Minimalism vs. Poverty

In discussing Poverty, it is important to differentiate her from her similarly-appointed fellows, namely minimalism, destitution, and simplicity.
Nowadays, minimalism is the fad and trend, but in reality, the impulse to minimalism is about as old as materialism, and I believe the two are related. Materialism expansively says, “Take whatever you like!” while Minimalism says, with a hint of a wrinkled nose, “Of course, it would be gauche, it would be uncouth, it would be so off-trend to take it all. You only want a slim fraction of it; you want to curate a collection of the Few Very Best. One mustn’t look greedy.” But yet, the apparent generosity of Materialism and the apparent ascetism of Minimalism are both a sham. Both are in thrall to money, and hence neither can ever satisfy. A whole industry has been built up around these two heiresses, an industry ostensibly geared to generate minimalism, which inevitably results in more storage units. Every season we are exhorted to simplify, simplify, simplify by getting rid of stuff, but the very next buying cycle, we are encouraged to update, splurge, redecorate, and restock, thus creating glut--- thus the cycle continues and expands.  Minimalism is in many ways driving the discretionary consumer economy these days, and so it will continue, as long as the dragons of catastrophic wealth keep us captive.
The ideal of simplicity, especially solitary simplicity, periodically affects the American mind like a virus that is activated by the cancer of materialism. Not a few Americans have cast off all obligations and set off for the wilderness, only to return to write a book or start a speaking tour. Only in America, heavy with the bounty of good harvests and ample forests, could such forays be indulged in. “The world is too much with us,” as Wordsworth observed, and not only the Catholic Hopkins agrees that, “all is seared, bleared, smeared with trade, and shares man’s smell.” But casting it all off, only to drift back, unconverted, may cure the fever but not the tumor.
Minimalism is not poverty, although it might resemble it in its superficialities. Minimalism is something. Poverty is a nothing. Poverty means recognizing that someday, all the carefully curated treasures will be so much rubbish in someone else’s storage shed, yard sale, estate auction, or landfill detritus, and the hands that clutch them, the brow that creases, and the mind that pulses with anxiety will be skeletal, the skull empty of it all. Since we cannot keep it, ultimately, we hold it loosely, stewarding it until the Master calls, in the form of a beggar, an annoying relative, a friend in need, strangers in distress.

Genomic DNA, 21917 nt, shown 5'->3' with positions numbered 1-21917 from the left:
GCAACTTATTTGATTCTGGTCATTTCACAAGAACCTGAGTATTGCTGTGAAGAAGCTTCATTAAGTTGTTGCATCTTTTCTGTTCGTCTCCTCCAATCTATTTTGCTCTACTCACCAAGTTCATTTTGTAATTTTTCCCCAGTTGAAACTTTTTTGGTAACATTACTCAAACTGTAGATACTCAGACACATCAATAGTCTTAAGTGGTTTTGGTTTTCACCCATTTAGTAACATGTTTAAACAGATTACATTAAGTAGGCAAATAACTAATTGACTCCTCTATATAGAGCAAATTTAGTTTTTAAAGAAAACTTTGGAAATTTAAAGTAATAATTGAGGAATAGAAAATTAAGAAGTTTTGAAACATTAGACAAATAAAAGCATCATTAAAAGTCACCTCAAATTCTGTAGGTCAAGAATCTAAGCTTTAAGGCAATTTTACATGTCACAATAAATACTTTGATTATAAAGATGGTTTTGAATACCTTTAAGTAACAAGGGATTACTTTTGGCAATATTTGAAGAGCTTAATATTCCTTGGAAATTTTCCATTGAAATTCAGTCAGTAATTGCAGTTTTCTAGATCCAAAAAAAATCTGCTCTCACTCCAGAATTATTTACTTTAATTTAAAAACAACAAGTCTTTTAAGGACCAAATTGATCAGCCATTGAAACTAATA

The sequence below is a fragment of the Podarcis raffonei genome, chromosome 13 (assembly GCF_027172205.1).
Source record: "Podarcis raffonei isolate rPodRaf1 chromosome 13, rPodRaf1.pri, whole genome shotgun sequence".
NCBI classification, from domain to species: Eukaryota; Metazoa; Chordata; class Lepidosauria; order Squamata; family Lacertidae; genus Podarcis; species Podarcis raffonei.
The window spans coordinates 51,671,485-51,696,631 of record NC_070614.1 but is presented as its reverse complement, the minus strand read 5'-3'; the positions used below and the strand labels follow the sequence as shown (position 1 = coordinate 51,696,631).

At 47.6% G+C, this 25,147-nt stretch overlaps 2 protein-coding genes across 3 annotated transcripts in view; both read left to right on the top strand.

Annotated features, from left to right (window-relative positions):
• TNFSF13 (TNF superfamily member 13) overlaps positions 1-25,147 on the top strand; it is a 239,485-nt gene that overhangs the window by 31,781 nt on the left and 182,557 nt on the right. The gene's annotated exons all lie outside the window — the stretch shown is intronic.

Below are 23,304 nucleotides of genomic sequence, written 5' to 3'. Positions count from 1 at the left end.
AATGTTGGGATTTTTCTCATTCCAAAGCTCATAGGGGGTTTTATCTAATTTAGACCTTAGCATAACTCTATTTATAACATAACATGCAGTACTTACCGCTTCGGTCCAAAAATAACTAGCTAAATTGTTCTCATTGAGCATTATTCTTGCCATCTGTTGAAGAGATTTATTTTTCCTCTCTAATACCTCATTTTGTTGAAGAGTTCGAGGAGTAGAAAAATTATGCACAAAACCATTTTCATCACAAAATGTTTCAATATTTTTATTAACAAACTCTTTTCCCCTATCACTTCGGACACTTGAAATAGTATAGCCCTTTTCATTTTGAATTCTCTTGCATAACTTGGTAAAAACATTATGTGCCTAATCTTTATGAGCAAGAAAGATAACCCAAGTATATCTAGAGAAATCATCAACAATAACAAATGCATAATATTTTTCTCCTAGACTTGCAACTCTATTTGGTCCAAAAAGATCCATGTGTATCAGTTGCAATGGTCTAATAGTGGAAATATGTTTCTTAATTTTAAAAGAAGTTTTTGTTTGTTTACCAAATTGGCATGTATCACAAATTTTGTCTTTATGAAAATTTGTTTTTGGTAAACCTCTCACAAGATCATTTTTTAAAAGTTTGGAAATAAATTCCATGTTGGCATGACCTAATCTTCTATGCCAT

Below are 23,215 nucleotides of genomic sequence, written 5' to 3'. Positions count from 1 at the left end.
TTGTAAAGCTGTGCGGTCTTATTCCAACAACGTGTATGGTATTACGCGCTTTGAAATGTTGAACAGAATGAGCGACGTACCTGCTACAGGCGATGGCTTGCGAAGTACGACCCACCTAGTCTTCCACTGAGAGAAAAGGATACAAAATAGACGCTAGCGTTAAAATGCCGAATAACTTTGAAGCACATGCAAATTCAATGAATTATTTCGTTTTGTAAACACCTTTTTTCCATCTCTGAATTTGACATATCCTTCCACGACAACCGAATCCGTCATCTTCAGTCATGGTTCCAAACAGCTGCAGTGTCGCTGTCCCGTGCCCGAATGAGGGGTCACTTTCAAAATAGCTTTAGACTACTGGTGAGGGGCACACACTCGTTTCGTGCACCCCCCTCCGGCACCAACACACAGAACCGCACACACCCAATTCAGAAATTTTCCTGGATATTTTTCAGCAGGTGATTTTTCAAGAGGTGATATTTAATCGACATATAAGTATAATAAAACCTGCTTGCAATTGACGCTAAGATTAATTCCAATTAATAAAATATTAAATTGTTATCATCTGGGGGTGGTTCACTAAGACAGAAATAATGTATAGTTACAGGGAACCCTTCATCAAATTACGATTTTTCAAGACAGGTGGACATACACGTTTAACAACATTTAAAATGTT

The poverty Christ blessed is not destitution. I hope I can be specific here, for it is difficult. He bade us not worry about what to eat, drink, or wear, saying that our Heavenly Father would provide for us. Those who lack food, water, and clothing are truly destitute, and we should help them immediately. That is the call of the Gospel.
When we lack these necessities—and there are times our family has lacked them—we are urged to call out to God, addressing Him lovingly as our Heavenly Father, and asking Him to provide for us. Then we must beg the Holy Spirit to open our eyes and our ears to hear Him, so that we can recognize His daily provision. If we are to live from day to day without these necessities, we must calm our hearts and look to Him expectantly. “Has anyone trusted in the Lord and been disappointed? Or cried out to Him and been ignored?” asks Sirach in his second chapter. Again, sometimes the stealthy hand of God is visible only in hindsight: the Scriptures teach us we must constantly look back upon our own spiritual history to catch Him in the act. When you are in desperate need, look back at your previous times of need and discern His provision. You will be surprised how often you will find He was there, caressing you, when you thought you wept in an empty room.


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